An Extraordinary Time: The End of the Postwar Boom and the Return of the Ordinary Economy

Marc Levinson. Basic, $27.99 (336p) ISBN 978-0-465-06198-3
In the 1970s the global economy went to hell and stayed there because of overt shocks and deep transformations, argues former Economist editor Levinson (The Box) in this probing history. He pinpoints 1973 as the turning point when the Arab oil embargo, the collapse of the Bretton Woods exchange-rate mechanism, and stagflation ushered in slow growth, instability, economic insecurity, and debt crises after the strong economic growth and soaring living standards of the preceding post-war years. He tours three decades of responses to the permanent slump, including Keynesian stimulus and price controls on the liberal side as well as the conservative agenda of free markets, deregulation, privatization, and government austerity. He argues that neither program succeeded because of a permanent and intractable slowing of productivity growth, grimly concluding that economic torpor is the new normal and that the dynamic post-war prosperity will never return. Levinson’s account of this vexed era is lucid, well-paced, and entwined with vivid sketches of economists, central bankers, and politicians who failed to restore the pre-1973 good times. He also succeeds at translating complex economic issues into understandable terms for lay readers. Levinson’s admirably evenhanded treatment of recent economic history steers clear of dogmas on both left and right to explore knottier truths. Agent: Ted Weinstein, Ted Weinstein Literary. (Nov.)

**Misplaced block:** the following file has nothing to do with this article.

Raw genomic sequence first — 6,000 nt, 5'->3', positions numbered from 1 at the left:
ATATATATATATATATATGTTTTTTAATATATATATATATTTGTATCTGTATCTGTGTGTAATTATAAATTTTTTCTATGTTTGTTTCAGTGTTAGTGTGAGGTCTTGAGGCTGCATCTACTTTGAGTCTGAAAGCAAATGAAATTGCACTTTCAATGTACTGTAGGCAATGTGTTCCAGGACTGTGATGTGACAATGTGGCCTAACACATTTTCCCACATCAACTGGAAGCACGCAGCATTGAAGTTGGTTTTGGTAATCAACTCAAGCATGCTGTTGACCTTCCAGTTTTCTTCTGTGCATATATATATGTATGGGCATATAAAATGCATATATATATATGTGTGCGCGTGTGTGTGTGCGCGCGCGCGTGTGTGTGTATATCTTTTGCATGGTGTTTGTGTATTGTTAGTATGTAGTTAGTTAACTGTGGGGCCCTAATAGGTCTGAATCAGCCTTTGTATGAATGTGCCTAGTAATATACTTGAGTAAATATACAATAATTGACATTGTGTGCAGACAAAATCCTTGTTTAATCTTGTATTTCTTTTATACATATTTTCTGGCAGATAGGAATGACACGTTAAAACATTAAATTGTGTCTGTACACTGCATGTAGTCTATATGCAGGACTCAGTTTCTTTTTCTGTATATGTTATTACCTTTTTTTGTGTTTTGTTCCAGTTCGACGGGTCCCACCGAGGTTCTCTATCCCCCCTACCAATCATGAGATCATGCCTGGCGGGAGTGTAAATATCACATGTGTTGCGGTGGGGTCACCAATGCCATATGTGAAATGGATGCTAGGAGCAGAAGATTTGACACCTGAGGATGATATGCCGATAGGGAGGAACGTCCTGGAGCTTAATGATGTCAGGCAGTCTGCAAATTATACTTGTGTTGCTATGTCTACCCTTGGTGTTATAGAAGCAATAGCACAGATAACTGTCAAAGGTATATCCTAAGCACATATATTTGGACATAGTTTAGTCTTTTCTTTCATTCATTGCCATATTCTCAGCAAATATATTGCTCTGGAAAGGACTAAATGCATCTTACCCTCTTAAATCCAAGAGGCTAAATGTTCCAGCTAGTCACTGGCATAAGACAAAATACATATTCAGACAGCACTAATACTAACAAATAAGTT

Reviewed on: 09/26/2016
Release date: 11/08/2016
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